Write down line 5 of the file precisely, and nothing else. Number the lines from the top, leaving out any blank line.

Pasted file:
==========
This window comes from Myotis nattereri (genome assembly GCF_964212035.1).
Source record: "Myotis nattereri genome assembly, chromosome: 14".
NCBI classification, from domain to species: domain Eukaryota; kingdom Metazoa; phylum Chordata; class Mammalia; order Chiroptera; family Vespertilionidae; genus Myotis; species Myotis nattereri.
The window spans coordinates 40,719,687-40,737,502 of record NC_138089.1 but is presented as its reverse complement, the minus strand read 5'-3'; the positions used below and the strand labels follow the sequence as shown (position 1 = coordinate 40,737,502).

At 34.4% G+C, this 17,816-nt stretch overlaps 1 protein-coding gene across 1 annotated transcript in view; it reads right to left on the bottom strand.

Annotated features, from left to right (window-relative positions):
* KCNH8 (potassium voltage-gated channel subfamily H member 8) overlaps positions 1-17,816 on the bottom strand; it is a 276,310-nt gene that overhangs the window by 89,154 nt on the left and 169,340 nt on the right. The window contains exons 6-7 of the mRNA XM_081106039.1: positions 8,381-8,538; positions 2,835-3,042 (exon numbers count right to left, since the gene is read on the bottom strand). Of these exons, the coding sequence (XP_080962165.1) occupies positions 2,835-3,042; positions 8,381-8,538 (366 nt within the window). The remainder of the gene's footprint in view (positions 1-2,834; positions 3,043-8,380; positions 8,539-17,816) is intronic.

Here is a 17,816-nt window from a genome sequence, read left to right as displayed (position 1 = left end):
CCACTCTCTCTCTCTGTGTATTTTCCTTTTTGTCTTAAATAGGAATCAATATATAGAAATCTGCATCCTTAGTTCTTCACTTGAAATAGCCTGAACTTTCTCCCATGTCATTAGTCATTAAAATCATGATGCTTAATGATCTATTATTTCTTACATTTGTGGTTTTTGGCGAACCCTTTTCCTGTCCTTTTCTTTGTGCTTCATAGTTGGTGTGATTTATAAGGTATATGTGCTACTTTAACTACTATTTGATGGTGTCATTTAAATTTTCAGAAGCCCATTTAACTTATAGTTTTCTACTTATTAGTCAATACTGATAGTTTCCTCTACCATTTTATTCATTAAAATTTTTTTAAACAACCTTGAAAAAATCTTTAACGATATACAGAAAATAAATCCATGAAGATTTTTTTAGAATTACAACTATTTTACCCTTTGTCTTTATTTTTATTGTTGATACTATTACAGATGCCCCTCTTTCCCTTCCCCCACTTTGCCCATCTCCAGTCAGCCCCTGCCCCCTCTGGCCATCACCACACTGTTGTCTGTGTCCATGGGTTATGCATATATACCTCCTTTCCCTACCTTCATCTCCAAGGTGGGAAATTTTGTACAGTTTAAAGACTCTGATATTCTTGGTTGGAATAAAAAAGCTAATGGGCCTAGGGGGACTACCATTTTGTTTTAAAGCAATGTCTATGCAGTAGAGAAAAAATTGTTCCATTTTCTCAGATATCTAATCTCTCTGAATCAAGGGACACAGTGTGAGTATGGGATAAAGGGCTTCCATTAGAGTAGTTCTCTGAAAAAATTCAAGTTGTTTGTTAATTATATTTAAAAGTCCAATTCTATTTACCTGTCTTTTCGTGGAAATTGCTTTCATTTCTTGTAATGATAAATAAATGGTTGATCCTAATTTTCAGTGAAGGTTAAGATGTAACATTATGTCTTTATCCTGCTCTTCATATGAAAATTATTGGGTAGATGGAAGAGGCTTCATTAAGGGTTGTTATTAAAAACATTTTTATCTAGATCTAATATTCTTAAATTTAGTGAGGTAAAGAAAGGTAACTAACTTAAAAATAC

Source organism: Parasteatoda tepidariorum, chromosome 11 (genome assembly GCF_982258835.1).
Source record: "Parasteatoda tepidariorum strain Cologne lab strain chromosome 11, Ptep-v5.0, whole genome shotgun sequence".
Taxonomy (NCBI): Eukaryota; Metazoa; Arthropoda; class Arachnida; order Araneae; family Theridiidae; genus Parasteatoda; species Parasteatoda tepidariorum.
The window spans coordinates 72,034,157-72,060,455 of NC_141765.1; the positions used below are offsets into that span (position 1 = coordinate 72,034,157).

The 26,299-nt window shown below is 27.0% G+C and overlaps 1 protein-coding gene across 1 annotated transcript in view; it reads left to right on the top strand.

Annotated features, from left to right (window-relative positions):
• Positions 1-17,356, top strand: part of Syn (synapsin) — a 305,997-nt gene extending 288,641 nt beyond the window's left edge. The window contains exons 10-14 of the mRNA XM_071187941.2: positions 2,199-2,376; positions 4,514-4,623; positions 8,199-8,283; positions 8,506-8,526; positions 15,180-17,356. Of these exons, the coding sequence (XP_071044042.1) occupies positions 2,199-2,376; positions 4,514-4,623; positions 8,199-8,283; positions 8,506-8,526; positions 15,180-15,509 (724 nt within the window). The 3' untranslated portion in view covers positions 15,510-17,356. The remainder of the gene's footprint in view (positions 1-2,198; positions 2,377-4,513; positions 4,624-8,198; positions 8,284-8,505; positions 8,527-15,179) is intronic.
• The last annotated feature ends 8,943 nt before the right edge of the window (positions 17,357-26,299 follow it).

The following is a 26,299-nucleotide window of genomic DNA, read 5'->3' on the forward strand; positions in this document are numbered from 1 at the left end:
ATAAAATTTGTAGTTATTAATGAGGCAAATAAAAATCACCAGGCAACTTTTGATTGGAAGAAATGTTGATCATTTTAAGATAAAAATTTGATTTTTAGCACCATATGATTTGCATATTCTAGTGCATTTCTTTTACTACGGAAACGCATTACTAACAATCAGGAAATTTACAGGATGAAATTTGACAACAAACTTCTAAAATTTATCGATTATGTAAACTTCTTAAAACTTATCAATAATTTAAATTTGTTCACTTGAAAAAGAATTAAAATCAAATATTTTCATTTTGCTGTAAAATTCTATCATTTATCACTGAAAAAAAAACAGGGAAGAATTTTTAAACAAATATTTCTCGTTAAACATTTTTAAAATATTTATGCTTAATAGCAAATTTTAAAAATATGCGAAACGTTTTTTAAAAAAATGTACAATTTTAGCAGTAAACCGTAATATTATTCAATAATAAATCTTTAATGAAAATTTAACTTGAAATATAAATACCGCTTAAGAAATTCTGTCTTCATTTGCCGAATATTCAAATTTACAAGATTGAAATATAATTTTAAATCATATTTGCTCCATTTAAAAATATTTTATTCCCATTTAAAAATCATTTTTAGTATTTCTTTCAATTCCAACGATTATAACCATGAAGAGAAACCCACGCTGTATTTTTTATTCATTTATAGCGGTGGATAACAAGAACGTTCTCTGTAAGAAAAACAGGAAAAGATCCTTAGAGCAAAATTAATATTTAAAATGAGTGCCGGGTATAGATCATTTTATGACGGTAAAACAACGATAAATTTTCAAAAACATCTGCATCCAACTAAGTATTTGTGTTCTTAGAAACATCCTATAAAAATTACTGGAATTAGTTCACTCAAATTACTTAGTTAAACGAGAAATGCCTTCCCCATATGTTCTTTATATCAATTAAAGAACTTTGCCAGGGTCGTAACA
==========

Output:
At 34.4% G+C, this 17,816-nt stretch overlaps 1 protein-coding gene across 1 annotated transcript in view; it reads right to left on the bottom strand.